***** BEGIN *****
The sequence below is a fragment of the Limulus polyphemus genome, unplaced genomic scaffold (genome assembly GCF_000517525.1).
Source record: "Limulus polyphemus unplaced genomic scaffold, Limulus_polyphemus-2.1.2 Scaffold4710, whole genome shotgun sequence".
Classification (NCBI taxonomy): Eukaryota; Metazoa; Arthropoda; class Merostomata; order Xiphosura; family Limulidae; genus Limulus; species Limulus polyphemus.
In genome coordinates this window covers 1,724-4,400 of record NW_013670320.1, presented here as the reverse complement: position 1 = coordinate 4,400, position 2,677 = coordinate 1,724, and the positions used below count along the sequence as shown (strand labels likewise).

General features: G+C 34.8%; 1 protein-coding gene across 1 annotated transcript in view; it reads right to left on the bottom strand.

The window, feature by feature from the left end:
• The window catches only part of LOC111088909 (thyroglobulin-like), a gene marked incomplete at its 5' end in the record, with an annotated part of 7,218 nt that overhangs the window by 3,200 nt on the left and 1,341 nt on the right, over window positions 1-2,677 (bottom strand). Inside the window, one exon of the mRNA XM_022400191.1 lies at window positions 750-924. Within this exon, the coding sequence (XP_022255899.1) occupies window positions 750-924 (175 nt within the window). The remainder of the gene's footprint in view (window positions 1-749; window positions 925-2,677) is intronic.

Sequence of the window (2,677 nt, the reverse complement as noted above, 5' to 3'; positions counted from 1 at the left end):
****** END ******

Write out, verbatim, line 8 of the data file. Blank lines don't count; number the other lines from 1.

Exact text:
Sequence of the window (2,677 nt, the reverse complement as noted above, 5' to 3'; positions counted from 1 at the left end):